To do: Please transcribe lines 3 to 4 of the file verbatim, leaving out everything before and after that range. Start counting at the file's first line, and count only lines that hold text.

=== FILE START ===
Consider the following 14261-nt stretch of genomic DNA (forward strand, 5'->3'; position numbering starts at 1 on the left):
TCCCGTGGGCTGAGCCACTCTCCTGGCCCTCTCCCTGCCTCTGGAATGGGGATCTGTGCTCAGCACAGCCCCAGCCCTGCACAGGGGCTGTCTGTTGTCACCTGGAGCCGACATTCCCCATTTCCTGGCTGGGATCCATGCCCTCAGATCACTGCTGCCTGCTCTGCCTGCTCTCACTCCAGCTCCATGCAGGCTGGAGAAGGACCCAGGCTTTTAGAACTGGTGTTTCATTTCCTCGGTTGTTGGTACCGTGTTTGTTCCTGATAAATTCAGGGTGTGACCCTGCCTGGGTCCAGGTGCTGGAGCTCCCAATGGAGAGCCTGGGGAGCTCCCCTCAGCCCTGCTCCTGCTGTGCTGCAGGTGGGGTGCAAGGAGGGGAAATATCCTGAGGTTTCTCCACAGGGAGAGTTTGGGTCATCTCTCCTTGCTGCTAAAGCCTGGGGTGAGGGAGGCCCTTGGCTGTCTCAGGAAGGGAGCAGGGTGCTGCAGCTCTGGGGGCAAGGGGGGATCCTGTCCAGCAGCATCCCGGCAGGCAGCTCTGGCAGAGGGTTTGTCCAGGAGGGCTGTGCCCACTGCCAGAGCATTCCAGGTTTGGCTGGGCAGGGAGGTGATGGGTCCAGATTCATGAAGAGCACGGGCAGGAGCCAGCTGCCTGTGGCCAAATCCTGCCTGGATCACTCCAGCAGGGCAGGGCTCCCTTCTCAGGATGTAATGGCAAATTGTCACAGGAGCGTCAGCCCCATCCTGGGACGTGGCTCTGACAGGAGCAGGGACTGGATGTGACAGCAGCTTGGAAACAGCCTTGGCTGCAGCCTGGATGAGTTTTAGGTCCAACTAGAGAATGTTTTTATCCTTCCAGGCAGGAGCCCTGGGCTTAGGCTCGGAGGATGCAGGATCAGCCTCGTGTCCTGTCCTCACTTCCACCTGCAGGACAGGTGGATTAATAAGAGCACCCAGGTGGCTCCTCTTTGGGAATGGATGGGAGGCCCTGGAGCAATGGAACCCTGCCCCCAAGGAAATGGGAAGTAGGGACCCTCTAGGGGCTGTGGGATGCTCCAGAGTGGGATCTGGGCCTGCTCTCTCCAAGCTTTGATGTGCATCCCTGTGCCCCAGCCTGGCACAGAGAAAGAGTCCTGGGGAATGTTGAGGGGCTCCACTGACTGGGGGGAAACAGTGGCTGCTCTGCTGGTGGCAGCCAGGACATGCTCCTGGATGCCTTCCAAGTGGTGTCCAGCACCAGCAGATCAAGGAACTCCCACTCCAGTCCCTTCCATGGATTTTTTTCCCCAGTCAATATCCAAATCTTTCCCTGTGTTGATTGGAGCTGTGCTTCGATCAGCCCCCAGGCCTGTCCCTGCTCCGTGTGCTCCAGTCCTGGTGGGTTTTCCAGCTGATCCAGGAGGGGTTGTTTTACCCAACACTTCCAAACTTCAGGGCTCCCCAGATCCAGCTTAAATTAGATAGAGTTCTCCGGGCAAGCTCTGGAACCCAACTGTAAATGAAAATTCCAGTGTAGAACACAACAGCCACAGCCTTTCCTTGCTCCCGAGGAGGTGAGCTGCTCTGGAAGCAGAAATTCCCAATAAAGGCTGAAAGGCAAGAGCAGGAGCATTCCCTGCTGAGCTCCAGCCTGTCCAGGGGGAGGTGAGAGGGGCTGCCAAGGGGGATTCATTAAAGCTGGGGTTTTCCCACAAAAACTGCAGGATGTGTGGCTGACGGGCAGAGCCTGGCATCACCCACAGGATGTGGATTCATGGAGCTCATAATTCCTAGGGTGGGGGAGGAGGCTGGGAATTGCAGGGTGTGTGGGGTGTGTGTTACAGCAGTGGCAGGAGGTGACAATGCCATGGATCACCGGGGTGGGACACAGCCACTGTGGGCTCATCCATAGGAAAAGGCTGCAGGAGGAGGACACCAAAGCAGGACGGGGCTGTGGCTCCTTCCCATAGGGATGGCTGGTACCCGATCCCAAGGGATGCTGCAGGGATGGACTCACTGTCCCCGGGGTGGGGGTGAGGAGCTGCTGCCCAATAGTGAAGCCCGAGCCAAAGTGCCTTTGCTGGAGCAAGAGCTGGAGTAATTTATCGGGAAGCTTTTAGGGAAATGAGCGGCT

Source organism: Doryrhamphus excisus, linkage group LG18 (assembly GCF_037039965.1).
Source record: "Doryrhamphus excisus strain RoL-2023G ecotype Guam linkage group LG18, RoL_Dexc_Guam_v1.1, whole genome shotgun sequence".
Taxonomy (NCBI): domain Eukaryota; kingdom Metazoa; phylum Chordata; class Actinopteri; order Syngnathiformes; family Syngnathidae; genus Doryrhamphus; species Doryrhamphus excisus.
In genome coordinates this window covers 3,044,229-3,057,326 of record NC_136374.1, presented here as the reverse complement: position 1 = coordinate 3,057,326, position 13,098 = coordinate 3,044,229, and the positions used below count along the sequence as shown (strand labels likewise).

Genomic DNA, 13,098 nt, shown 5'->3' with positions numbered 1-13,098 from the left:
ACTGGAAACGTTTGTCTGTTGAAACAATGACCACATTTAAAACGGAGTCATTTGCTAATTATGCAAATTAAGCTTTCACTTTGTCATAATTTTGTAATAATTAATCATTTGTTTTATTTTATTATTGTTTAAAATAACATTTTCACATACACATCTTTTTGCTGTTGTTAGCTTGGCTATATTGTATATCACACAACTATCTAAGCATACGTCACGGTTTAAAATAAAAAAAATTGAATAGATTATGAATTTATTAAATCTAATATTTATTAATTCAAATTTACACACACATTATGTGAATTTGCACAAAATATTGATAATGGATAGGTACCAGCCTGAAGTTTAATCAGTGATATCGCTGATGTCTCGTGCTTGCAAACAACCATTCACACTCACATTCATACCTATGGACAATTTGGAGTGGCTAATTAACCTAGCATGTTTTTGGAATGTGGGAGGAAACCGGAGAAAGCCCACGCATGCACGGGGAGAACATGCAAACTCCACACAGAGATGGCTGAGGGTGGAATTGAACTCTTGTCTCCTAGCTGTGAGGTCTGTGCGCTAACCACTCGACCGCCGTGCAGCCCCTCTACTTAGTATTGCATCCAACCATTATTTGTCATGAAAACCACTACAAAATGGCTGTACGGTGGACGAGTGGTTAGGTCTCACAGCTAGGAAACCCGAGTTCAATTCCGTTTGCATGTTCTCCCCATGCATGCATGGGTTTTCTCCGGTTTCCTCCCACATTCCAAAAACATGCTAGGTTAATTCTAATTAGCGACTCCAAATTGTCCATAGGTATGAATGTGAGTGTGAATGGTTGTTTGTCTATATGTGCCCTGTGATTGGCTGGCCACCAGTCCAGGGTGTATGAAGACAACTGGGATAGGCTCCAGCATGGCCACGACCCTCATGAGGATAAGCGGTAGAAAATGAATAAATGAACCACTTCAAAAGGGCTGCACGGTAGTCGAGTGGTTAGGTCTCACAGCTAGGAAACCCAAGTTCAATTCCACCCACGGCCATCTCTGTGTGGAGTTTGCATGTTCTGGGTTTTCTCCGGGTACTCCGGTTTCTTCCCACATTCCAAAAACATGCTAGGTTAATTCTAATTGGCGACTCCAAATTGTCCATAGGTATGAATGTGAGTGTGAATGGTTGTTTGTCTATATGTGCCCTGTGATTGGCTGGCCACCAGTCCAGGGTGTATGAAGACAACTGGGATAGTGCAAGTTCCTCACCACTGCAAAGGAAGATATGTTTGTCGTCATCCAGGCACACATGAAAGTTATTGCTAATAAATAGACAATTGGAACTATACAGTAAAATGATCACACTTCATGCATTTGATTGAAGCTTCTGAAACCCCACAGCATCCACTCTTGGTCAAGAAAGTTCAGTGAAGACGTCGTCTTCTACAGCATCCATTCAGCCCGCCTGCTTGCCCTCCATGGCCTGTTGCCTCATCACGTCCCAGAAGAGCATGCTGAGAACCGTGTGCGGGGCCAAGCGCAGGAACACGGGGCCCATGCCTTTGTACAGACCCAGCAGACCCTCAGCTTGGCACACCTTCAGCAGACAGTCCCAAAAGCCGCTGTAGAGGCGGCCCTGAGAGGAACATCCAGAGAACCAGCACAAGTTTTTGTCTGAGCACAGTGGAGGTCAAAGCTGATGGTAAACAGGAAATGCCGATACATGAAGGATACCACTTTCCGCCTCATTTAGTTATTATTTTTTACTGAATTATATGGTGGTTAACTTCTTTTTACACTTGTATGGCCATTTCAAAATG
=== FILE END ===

Source organism: Doryrhamphus excisus, linkage group LG18 (assembly GCF_037039965.1).
Source record: "Doryrhamphus excisus strain RoL-2023G ecotype Guam linkage group LG18, RoL_Dexc_Guam_v1.1, whole genome shotgun sequence".